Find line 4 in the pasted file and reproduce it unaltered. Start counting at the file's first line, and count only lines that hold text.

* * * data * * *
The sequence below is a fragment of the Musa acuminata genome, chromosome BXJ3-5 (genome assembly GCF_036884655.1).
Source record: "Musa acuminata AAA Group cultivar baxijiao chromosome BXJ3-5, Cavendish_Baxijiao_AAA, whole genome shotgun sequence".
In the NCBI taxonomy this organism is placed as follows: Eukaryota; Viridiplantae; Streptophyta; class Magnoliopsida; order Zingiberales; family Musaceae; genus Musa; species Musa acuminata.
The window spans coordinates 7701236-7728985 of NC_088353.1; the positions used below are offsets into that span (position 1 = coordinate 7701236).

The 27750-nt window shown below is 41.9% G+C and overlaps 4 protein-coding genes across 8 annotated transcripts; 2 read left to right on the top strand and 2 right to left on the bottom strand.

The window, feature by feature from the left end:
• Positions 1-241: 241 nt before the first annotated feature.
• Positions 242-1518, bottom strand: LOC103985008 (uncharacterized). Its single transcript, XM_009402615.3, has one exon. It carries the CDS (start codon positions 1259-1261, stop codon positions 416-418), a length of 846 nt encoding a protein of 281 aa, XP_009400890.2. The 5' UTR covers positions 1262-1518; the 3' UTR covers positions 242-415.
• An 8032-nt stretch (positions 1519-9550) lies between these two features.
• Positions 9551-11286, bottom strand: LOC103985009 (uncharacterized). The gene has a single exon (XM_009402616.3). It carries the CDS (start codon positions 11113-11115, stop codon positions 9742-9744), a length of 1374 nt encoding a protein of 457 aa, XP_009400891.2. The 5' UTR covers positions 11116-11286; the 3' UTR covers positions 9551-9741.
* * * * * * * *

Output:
The window spans coordinates 7701236-7728985 of NC_088353.1; the positions used below are offsets into that span (position 1 = coordinate 7701236).